Yesterday B.A. and I dropped by Edinburgh's The Filmhouse to buy a DVD and bought tickets to the 6:20 PM showing of The Apartment instead. I had heard good of it, knew it was a comedy, and saw that it was filmed before 1963, so I thought I would like it.
Well, I loved it. I think I should compile a list of great films for or about Singles, because The Apartment would go to the top of the list.
The themes are adult and rather frank for 1960, I thought. In short, the film is about a Single man (Jack Lemmon) who is working at a huge insurance company in New York city. He has a nice bachelor apartment in the city, and married executives from his company borrow his apartment for dates with their secretaries, switchboard operators, et alia.
Although increasingly annoyed at having to vacate his apartment on five minutes' notice, C.C. Baxter wants to keep in with these executives, who have promised him glowing reviews and advancement. He has serious second thoughts only when he discovers that one of the executives has designs on Miss Kubelik (Shirley Maclaine), the sweet elevator girl he has a crush on.
It's definitely a period piece, and it might be a shocking revelation of what the workplace could be like before contemporary feminism. It presents an astonishing hierarchy of male executives over other male workers and of male workers over female workers. The exploitation could be cruel.
At the same time, though, it shows how working in a big American office during the post-war boom could be hilarious and flirtatious, and this is recognizably the environment that spawned Sex and the Single Girl and Cosmospolitan magazine--neither of which I'm recommending, mind you.
What makes the film fantastic is the efforts of sweet and decent people to remain sweet and decent despite such a decadent and exploitative environment. Both the Single guy trying to get ahead and the Single girl trying to hang onto both love and her self-respect may remind you of yourselves. Let's just say, mistakes are made. Meanwhile, although the viewer is likely to feel angry with the adulterous execs, she is also likely to laugh at them and at their silly girlfriends.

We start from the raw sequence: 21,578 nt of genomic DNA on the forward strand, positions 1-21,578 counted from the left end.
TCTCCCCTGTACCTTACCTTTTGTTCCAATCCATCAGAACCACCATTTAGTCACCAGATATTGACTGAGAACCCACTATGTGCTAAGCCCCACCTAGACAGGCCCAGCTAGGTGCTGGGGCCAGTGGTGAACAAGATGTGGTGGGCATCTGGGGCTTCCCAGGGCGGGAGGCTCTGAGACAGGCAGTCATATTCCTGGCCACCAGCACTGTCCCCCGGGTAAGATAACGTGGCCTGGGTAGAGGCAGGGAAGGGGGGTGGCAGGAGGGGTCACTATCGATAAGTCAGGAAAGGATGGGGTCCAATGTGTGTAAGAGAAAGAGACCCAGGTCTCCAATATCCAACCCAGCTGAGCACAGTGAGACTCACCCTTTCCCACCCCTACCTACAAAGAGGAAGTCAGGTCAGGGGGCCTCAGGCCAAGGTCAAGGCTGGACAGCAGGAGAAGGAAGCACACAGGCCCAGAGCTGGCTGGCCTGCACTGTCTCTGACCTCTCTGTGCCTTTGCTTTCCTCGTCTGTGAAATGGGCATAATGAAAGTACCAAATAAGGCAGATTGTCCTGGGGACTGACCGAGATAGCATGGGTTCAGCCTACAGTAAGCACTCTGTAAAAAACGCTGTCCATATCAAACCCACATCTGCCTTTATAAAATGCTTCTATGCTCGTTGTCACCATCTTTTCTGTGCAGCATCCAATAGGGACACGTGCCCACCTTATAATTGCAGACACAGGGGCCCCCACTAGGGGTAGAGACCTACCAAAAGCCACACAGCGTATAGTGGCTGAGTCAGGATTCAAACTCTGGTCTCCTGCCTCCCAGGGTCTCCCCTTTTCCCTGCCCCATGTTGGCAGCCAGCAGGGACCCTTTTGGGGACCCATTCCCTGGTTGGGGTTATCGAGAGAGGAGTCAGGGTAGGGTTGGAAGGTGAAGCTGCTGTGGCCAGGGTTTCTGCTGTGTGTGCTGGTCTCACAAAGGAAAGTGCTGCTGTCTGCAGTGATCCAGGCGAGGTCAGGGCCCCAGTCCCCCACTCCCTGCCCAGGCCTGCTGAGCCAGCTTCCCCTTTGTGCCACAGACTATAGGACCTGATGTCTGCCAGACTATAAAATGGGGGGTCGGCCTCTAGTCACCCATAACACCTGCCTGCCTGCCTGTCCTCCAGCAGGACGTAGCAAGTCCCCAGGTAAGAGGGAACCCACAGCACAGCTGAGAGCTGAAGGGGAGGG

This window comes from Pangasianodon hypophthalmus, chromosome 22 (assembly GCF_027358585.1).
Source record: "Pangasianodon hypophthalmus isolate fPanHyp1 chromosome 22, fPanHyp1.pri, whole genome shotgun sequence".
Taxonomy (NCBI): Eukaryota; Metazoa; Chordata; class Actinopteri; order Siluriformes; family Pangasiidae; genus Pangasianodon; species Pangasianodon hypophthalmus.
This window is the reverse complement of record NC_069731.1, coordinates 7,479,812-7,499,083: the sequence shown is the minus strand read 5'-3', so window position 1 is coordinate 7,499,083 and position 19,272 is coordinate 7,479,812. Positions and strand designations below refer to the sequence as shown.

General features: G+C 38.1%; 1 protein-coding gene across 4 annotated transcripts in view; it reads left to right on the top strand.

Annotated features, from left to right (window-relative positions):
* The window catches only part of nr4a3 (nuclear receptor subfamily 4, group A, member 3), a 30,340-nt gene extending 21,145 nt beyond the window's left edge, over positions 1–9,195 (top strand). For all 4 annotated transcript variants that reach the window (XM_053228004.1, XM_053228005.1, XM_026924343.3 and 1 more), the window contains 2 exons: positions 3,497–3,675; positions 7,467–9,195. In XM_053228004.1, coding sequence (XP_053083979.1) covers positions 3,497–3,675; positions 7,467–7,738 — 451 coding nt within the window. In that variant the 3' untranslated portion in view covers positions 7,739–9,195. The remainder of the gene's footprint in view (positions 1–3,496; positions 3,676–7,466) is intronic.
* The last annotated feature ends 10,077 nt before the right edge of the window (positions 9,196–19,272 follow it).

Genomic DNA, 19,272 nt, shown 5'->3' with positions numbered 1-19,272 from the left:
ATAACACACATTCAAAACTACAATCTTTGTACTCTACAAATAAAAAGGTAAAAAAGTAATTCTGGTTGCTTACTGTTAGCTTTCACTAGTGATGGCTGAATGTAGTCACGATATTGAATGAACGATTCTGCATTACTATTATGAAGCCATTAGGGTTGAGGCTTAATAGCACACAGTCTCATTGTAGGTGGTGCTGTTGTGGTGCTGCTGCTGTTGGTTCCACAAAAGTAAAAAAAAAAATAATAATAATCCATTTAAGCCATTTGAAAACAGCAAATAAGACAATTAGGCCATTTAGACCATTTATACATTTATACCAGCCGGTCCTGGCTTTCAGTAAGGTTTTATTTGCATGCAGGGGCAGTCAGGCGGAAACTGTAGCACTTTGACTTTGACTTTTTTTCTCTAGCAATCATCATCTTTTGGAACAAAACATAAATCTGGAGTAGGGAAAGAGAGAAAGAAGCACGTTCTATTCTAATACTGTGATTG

One of the sweetest things about the film is that Mr Baxter and Miss Kubelik keep calling each other Mr Baxter and Miss Kubelik even in the most bizarre or personal circumstances. The polite conventions of 1960 are in such a contrast to its shenanigans.
If you are pondering what to watch tonight, I most definitely recommend The Apartment to readers over 21. In Britain you can see it if you are over 14, but my thought while watching it was that it was definitely a film for Adults. There is no nudity, and very little violence, but there is a lot of suggestion and suggestive talk. It's certainly not crude, but it is still for adults in my Auntie opinion.
(I have a sliding scale of what is an adult, but as this post is about just a classic film, for the purposes of a film review, I am deciding all my readers 21 or over count as adults.)
Update: Anyone who thinks it is acceptable to make fun of my readers is not welcome here. Thanks for the shout-out, Ryan, but my commentators are worthy of respect, and not merely because they are made in the image and likeness of God. Meanwhile, such remarks are why I now actively discourage men from reading my blog. We are women chatting together. If you eavesdrop at least do us the favour of remembering that.
I'm very angry about this. I'm sorry, girls. And for the record, I don't like it being said I have a heart of gold. There is one kind of woman who is associated with a heart of gold, and I do not belong to her profession.
Update 2: I won't link to him, but alas, I have found the first serious Auntie Seraphic detractor. (Not Ryan. Ryan doesn't get the blog, but he doesn't willfully misunderstand it. ) This guy obviously hasn't read much of my blog, or any of my book, or any of my articles in the Toronto Catholic Register or my interview with Radio Maria, because he thinks I hate men. He also seems to think I am a pseudo-trad, but heck. I don't know how you could tell from my blog how trad a Catholic I am or ain't. Oh, and he speculates on my previous sexual sins, which is a definite first for the Catholic blogosphere or Catholic media in general or Catholic men in general, as far as I know.
I'm sorry to mention this last detail, for not only do I love men, a number of men love me very much and at least one of them turned a frightening shade of puce upon reading that. So calm down, Nulli. Although creepy, it wasn't that big a deal. It was, of course, detraction and a sin, and so Mr Super Trad might want to think about mentioning it in the confessional this Saturday.
Incidentally, he assumes my readers never get married. Again, he can't have been reading for very long. Every time a long-term reader writes in that she's gotten married, I post it up as community news or acknowledge it in the combox. And at least one reader became a contemplative nun. Once again, this blog is not about catching a man but about living a happy, holy Single life.
By the way, Tess of Notre Dame has gotten engaged despite my horrible influence. Best wishes, Tess!